As a family we moved to the Barcelona suburb town of Castelldefels two weeks ago. It's a part of the world which is very attractive to live in for obvious reasons. I'm informed by the local Anglican priest that there is no Spanish phrase for 'breaking the ice', such is the Spanish warmth and welcome.
This we have found to be very true. I speak very little Spanish or Catalan and yet I don't feel isolated. We were involved in a slight car incident yesterday with the offending driver wanting to make sure all were well and to express his genuine remorse. The Catalonian culture truly is as warm as the 300 days of sun they get every year.
After the attacks looked at Twitter, reading the polarising voices of #PrayForBarcelona and those expressing a desire for revenge or simply just promoting their own empty rhetoric.
On hearing the news, I too wanted revenge. How could anyone do this?! How could anyone seek destruction to achieve their ideological aims? What brought it home even more is that we were planning to head into enjoy the life of the city. Heading in with my wife and son, what would have happened if we'd been caught up in it? Could I have protected them?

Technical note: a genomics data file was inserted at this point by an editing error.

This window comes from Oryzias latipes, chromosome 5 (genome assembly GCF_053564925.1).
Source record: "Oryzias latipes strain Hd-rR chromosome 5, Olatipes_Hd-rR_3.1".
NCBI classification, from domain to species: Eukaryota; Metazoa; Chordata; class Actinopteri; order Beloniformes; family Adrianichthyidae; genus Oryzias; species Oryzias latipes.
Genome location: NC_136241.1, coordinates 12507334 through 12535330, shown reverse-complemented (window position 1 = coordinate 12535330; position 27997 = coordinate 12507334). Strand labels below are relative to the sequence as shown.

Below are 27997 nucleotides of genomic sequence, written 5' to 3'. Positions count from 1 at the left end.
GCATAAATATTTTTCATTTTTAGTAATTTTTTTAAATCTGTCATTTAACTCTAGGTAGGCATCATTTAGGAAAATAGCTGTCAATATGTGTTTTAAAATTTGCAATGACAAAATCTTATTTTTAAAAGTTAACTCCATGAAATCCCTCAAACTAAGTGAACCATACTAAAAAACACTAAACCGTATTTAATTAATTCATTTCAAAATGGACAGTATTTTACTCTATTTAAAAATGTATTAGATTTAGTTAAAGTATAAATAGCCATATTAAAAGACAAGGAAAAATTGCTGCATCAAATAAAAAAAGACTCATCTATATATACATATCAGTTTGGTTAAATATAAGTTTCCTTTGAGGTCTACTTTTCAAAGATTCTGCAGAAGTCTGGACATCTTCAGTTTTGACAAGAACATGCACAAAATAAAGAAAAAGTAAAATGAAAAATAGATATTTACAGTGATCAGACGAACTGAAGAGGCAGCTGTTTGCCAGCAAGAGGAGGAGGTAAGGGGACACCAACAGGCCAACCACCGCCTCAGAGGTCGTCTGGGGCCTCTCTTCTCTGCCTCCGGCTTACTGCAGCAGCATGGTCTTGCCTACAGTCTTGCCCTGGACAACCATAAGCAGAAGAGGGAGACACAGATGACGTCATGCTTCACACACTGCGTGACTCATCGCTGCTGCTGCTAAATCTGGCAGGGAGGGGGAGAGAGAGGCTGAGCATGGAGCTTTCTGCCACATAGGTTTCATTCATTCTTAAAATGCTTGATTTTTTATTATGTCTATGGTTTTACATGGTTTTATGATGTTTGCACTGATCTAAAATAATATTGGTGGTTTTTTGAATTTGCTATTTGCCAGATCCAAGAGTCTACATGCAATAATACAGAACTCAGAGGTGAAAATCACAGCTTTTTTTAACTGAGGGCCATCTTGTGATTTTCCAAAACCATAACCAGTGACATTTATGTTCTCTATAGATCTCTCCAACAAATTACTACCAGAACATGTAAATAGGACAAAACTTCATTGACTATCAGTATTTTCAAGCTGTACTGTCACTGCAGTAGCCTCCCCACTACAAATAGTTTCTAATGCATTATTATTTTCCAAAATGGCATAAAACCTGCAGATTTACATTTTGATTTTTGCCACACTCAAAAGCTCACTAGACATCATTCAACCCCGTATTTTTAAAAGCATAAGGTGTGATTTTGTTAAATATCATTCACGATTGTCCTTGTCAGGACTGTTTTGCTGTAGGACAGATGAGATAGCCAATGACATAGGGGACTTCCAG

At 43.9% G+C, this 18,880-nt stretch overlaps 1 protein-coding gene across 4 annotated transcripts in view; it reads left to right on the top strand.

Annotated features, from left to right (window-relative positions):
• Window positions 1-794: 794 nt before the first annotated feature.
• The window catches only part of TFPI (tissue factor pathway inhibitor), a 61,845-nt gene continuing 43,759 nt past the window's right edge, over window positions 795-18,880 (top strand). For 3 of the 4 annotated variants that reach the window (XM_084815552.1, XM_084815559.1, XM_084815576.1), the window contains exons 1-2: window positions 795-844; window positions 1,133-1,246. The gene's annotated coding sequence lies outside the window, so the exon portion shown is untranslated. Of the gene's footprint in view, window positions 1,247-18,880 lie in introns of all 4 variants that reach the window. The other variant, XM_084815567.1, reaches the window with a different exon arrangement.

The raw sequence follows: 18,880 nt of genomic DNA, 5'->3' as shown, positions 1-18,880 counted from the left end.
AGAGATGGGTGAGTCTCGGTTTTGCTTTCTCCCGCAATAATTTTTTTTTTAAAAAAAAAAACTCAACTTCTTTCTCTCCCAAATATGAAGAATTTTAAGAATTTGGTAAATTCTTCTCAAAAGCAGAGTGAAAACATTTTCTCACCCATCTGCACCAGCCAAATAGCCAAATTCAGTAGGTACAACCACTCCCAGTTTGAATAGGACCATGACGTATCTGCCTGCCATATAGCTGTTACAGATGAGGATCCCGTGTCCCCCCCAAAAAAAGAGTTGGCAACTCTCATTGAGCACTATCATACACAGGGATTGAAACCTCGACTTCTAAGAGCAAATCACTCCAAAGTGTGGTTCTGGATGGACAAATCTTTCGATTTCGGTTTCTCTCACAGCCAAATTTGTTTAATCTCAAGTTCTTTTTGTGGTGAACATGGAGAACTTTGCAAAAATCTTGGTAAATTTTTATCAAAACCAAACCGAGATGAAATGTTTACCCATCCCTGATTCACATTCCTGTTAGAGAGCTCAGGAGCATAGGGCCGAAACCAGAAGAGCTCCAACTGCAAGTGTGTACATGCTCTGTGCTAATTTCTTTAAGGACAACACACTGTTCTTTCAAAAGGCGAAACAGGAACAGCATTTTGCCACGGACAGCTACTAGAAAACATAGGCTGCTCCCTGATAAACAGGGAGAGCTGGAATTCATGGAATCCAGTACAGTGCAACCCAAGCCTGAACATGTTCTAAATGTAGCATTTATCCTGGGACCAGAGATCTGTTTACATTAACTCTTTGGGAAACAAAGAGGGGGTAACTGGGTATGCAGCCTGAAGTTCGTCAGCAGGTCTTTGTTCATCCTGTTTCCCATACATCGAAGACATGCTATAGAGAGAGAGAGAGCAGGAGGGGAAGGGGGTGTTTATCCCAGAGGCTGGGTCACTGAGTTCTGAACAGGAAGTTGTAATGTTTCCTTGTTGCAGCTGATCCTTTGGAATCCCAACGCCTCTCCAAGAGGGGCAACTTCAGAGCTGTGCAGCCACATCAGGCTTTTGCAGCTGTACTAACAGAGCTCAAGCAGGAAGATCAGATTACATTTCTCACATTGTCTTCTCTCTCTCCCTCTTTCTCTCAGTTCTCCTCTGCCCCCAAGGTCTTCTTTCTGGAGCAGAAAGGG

My sense of grief and shock comes from a place of feeling vulnerable. Attacks like these increase my feeling of being incapable of protecting those I love – it stirs up, I'm ashamed to say, a desire to build walls to keep 'them' out and to hold my family closer. But that's not how we build a world of hope and of love, a world that I long for my son to walk into. To build it demands that we are vulnerable, choose peace over retaliation – that is the way of Christ. Turning the other cheek, going the extra mile, these are the hard choices we must make if we seek the bigger dream, that of a world of peace.
I'm also reflecting on how, as a foreigner who's been welcomed in, I can reach out in love without the advantage of language or a full understanding of Catalonian culture. How can I stand with those who are suffering? I will pray but also, if needed, I hope I can connect on a human level as well. Last night we did go out, not to the city itself, but to the town square here in Castelldefels, only 20 miles south, to sit and eat with the community that welcomed us. We wanted them to know in some way that we are with them.
Please do pray for this beautiful city, for those who mourn, for those who are in pain, for those whose lives may well be defined by this and for those who decide the actions that are to be taken.
Andy Burns is the executive director of Capital Mass, a charity helping churches tackle poverty. He is on Twitter @courtsidedad